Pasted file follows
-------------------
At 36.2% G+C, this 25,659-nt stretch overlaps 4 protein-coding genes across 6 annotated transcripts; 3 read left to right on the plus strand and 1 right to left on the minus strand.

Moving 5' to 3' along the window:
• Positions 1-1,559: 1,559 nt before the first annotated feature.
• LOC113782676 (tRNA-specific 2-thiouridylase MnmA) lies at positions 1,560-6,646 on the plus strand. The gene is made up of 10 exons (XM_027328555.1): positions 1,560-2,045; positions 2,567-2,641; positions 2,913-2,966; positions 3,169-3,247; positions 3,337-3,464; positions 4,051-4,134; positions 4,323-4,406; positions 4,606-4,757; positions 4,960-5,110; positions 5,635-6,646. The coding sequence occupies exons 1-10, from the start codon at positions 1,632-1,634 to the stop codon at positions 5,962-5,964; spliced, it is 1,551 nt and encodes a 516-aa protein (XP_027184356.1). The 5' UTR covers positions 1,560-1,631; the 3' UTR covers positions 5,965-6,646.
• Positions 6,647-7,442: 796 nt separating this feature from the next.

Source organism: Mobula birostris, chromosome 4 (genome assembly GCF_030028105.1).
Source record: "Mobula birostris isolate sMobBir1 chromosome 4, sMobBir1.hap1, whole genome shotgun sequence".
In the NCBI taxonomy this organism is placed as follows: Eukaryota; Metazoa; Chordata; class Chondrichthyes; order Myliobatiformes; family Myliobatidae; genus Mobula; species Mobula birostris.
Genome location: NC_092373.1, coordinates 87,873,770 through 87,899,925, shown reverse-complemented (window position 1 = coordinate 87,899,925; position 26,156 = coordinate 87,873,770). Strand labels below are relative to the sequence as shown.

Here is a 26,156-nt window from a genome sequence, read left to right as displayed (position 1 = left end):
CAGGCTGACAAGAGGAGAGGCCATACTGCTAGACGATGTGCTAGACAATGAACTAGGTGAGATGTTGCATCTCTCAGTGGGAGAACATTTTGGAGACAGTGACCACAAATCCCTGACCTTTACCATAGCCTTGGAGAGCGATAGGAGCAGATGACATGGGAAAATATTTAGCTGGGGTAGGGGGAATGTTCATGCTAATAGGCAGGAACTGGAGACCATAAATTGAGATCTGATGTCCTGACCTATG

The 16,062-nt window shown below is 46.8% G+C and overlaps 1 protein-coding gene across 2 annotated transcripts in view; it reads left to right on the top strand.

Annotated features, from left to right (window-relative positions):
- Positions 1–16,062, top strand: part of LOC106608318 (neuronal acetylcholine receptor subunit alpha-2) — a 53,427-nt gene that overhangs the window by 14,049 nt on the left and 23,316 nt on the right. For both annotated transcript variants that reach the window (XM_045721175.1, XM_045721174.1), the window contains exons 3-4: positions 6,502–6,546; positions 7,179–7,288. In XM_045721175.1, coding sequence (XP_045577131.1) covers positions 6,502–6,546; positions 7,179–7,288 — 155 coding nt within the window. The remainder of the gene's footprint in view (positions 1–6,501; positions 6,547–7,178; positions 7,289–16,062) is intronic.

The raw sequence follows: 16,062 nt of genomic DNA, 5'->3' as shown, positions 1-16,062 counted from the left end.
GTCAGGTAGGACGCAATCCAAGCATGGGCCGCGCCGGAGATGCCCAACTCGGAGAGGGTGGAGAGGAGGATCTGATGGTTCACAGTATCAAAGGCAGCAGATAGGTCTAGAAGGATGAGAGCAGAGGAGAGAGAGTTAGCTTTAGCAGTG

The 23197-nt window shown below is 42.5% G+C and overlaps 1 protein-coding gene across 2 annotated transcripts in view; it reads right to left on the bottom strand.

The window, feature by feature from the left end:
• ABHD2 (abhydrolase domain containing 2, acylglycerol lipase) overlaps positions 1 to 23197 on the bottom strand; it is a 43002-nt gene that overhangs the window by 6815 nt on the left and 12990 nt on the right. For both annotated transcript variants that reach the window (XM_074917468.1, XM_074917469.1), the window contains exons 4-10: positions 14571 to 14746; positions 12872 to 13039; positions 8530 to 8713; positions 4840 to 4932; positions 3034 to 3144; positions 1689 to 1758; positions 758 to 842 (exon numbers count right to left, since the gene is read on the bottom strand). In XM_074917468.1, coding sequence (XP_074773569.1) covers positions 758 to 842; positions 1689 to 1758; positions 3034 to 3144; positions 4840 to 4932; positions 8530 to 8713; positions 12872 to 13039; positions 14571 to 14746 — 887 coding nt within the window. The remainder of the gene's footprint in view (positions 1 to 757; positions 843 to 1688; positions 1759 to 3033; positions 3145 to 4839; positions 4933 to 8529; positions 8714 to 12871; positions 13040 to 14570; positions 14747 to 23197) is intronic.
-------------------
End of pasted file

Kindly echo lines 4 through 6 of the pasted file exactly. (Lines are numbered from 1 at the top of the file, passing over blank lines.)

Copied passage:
• LOC113782676 (tRNA-specific 2-thiouridylase MnmA) lies at positions 1,560-6,646 on the plus strand. The gene is made up of 10 exons (XM_027328555.1): positions 1,560-2,045; positions 2,567-2,641; positions 2,913-2,966; positions 3,169-3,247; positions 3,337-3,464; positions 4,051-4,134; positions 4,323-4,406; positions 4,606-4,757; positions 4,960-5,110; positions 5,635-6,646. The coding sequence occupies exons 1-10, from the start codon at positions 1,632-1,634 to the stop codon at positions 5,962-5,964; spliced, it is 1,551 nt and encodes a 516-aa protein (XP_027184356.1). The 5' UTR covers positions 1,560-1,631; the 3' UTR covers positions 5,965-6,646.
• Positions 6,647-7,442: 796 nt separating this feature from the next.

Source organism: Mobula birostris, chromosome 4 (genome assembly GCF_030028105.1).